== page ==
Facebook is using AI to allow for simpler and more effective searching of pictures.
This added search functionality comes from machine learning system Lumos. Previously, captions only noted objects that were pictured; now, Lumos will read pictures and add descriptions accordingly, based on what is featured in them.
Using deep learning and a neural network, Facebook developer trained Lumos to identify objects using tens of millions of photos with the proper annotations. Descriptions can now include actions like “people walking,” “people dancing,” “people riding horses,” “people playing instruments,” and more.
This makes finding specific pictures much easier for users who may not remember who snapped the photos or when they were taken. Now, the search system can sort through this vast amount of information and bring up the most relevant photos quickly and easily.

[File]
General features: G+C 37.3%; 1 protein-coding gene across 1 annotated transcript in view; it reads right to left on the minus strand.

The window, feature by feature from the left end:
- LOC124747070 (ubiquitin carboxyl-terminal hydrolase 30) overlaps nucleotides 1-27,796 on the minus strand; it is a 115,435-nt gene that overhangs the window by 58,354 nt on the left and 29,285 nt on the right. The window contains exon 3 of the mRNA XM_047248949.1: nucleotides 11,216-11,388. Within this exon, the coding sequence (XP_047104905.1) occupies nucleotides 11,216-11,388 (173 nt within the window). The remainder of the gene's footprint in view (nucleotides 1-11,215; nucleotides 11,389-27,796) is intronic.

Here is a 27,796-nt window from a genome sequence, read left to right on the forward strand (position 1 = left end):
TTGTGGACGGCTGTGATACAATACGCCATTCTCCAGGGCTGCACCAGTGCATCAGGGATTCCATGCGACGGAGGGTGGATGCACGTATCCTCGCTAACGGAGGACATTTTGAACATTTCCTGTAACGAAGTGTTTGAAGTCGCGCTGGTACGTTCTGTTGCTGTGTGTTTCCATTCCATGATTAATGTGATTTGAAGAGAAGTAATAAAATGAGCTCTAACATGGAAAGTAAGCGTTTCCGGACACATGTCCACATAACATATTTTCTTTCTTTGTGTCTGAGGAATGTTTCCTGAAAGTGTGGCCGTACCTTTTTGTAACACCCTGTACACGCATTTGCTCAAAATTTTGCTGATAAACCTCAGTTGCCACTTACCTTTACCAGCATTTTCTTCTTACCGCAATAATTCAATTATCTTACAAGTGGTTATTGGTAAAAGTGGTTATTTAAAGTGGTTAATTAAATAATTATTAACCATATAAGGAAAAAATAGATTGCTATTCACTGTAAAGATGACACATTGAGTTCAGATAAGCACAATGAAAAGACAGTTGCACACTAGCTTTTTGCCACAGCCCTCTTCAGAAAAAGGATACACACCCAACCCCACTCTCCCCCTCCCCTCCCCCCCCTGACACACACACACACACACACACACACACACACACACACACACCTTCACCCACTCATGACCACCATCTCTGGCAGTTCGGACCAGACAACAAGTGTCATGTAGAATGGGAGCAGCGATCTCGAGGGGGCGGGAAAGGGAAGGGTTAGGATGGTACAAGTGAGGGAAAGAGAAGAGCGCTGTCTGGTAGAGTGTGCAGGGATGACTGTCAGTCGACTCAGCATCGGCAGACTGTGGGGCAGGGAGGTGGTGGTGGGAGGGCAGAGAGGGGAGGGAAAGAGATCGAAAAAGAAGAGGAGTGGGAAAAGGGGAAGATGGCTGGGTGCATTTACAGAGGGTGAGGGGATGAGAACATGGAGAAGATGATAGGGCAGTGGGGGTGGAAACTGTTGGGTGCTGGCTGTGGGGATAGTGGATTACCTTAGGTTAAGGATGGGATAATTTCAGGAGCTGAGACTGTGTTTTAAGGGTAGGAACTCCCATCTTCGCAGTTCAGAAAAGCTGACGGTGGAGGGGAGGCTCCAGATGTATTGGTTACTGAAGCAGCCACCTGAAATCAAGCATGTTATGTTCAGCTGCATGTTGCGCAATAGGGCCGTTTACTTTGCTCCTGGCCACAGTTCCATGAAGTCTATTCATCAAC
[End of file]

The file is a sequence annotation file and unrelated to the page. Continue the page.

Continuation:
For example, users can search “black shirt photo” and the system can “see” whether there is a black shirt in the photo and search based on that, even if that information wasn’t originally tagged in the photo. Facebook says that searches can pick up on locations, objects, animals, places, attractions and clothing items.
These improvements also help Facebook become more accessible, as the AI will be able to describe the content of images and videos to the visually impaired. To do this, the AI team gathered a sample of 130,000 public photos shared on Facebook that included people. Human annotators wrote a single-line description of the photo, as if they were describing it to someone who is visually impaired friend.
The social media giant credits its FBLearner Flow system for the changes, which Lumos was built on top of. It says Flow runs 1.2 million AI experiments per month — six times greater than what they were running a year ago.
Facebook has been investing a great deal into AI recently, including in its major partnership with companies like Google and Microsoft to research and develop the technology.